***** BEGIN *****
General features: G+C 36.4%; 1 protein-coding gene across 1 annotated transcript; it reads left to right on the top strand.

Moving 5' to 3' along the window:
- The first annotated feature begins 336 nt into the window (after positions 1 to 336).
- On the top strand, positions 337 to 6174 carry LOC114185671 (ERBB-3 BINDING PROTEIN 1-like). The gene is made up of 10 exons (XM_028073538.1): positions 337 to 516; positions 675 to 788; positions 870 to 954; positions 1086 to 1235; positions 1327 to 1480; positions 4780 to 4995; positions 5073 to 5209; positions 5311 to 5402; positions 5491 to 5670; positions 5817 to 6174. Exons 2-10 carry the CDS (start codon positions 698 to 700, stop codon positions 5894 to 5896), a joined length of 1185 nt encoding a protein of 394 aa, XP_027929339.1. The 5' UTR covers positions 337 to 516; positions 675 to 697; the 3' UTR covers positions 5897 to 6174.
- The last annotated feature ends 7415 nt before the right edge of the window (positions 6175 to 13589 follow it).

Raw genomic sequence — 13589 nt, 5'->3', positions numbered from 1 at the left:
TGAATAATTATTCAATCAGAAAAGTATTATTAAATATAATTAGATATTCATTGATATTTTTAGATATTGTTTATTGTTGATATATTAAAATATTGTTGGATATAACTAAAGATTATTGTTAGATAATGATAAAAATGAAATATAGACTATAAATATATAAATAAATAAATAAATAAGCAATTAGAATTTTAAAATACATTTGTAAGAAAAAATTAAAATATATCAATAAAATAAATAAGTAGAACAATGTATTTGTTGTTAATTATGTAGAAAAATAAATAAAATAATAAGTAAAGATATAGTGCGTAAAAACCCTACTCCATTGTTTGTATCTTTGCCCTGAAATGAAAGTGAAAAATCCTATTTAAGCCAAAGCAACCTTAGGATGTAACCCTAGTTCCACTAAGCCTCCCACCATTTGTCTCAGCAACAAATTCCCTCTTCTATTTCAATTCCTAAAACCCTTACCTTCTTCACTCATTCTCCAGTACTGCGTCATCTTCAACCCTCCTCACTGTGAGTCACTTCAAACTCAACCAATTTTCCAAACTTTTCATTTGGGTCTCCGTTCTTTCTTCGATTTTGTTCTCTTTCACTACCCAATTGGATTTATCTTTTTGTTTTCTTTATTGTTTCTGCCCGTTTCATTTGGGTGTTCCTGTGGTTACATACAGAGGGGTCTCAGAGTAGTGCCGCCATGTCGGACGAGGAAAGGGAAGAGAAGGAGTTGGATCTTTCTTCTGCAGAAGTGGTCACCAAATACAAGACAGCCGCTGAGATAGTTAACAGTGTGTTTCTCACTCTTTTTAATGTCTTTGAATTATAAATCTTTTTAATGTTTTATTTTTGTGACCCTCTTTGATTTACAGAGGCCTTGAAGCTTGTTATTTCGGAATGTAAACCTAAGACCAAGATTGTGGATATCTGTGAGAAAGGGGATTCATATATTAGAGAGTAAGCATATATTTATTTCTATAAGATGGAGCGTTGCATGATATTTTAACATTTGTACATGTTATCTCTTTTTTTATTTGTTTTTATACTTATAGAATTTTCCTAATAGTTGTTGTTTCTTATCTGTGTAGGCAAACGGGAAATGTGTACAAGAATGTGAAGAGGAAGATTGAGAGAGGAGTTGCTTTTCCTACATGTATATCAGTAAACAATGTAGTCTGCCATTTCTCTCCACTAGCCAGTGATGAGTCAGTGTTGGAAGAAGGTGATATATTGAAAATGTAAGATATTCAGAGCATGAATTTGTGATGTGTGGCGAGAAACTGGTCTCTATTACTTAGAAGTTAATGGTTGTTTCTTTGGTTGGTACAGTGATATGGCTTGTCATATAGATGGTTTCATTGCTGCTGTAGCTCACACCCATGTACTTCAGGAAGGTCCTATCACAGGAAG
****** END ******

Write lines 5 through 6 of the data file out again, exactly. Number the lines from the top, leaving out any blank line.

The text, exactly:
- The last annotated feature ends 7415 nt before the right edge of the window (positions 6175 to 13589 follow it).

Raw genomic sequence — 13589 nt, 5'->3', positions numbered from 1 at the left: